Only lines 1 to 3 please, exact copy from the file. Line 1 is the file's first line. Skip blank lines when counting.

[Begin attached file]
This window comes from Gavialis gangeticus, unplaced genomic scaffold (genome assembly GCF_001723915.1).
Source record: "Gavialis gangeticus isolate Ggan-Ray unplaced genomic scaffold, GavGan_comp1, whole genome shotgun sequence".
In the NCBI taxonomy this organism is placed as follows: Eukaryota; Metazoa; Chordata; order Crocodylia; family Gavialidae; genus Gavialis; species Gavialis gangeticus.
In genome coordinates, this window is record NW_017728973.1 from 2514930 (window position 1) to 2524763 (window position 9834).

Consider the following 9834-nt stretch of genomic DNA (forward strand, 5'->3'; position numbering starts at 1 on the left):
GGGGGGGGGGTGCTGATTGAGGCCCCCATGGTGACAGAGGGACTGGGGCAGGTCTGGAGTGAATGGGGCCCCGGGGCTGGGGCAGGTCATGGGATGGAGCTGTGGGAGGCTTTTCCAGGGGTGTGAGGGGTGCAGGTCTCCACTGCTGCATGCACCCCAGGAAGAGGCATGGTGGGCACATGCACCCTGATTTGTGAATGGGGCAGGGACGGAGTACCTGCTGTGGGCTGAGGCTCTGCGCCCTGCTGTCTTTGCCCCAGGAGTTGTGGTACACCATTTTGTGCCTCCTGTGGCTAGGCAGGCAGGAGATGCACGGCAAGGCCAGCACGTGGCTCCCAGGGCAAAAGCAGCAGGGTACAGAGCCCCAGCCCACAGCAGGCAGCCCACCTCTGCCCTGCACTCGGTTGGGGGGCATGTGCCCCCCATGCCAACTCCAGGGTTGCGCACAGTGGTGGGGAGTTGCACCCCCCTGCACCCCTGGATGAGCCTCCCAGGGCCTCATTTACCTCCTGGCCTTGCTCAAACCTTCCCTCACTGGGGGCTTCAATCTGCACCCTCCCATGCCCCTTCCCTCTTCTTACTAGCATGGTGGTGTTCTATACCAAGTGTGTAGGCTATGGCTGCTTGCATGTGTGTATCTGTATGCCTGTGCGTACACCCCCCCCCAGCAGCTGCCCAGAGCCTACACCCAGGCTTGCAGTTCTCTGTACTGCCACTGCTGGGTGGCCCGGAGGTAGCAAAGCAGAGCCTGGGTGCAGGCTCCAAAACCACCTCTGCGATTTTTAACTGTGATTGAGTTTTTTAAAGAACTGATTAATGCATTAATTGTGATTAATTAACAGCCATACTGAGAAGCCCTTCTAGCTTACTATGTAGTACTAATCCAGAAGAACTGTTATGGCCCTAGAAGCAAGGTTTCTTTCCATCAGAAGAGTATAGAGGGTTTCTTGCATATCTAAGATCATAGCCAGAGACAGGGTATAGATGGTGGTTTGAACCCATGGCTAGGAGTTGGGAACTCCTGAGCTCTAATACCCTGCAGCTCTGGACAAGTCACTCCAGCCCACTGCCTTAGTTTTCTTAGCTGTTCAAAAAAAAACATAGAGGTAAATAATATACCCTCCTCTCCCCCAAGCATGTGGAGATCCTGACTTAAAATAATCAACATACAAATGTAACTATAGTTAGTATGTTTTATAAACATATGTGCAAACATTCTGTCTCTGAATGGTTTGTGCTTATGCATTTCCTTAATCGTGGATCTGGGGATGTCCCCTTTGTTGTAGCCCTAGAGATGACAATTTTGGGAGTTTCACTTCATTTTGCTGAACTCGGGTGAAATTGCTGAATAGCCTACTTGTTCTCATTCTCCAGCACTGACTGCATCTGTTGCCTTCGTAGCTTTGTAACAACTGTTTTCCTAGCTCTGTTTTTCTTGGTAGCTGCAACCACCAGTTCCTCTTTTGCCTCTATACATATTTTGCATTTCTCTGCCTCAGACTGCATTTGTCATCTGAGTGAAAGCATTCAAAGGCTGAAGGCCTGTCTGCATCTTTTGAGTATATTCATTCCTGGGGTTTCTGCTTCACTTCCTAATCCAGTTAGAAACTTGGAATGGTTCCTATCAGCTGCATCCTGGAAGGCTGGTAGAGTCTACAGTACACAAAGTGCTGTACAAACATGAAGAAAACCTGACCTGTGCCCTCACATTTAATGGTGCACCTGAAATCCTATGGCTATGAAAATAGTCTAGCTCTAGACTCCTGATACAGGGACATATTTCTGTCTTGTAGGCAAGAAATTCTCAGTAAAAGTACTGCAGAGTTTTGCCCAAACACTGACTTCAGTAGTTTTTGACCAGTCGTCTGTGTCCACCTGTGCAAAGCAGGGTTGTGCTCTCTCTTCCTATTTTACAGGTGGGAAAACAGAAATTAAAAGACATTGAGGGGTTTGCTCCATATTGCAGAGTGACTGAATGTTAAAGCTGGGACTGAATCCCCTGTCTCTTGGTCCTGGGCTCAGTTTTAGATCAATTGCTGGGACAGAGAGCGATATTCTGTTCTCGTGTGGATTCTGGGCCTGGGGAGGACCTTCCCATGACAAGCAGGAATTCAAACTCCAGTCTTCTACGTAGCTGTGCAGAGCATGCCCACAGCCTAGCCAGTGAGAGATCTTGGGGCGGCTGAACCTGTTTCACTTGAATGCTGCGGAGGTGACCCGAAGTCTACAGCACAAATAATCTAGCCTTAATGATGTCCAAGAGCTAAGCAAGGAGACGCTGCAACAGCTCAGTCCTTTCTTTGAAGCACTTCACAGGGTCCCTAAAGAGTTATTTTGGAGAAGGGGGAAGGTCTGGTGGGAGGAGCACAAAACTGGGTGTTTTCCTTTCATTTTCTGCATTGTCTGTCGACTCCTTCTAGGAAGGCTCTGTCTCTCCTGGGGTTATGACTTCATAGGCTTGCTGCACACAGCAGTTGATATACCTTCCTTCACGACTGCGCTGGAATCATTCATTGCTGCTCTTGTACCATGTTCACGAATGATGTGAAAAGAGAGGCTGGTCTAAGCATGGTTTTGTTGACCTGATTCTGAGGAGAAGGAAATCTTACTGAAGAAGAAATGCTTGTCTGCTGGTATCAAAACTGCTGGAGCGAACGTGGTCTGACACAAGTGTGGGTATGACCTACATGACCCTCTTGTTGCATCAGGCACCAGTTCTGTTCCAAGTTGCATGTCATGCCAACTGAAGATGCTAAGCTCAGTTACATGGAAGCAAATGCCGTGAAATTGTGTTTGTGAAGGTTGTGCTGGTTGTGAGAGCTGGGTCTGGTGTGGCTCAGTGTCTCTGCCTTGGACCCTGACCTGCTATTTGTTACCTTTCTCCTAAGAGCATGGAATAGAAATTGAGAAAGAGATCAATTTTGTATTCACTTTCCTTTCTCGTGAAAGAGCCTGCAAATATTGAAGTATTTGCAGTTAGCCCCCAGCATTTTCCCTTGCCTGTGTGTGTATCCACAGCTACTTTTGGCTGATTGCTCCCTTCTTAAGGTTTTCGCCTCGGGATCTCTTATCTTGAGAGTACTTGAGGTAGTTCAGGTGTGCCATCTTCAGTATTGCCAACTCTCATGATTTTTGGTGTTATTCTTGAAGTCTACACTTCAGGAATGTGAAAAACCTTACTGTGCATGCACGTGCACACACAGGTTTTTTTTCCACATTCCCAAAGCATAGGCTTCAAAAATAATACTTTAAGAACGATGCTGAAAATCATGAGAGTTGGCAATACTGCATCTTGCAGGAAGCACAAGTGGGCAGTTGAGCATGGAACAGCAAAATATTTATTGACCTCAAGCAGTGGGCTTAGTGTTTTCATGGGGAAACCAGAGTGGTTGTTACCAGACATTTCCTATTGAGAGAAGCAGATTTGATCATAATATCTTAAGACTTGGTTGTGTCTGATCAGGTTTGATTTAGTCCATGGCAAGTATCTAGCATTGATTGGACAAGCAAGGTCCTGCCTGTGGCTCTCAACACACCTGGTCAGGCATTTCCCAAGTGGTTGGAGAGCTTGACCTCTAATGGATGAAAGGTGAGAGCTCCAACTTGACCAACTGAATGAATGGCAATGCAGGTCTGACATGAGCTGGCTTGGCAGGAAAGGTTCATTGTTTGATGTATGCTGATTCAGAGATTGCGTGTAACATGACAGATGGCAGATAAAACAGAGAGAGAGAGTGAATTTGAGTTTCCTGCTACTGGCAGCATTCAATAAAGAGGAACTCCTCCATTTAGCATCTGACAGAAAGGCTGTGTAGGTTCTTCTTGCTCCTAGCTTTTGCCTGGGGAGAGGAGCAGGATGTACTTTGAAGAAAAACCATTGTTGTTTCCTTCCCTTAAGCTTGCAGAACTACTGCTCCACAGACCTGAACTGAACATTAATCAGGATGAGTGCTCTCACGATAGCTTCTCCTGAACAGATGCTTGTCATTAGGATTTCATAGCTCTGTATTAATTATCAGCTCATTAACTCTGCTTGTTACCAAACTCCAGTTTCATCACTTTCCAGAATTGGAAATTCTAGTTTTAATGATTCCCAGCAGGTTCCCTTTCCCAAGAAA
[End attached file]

This window comes from Gavialis gangeticus, unplaced genomic scaffold (genome assembly GCF_001723915.1).
Source record: "Gavialis gangeticus isolate Ggan-Ray unplaced genomic scaffold, GavGan_comp1, whole genome shotgun sequence".
In the NCBI taxonomy this organism is placed as follows: Eukaryota; Metazoa; Chordata; order Crocodylia; family Gavialidae; genus Gavialis; species Gavialis gangeticus.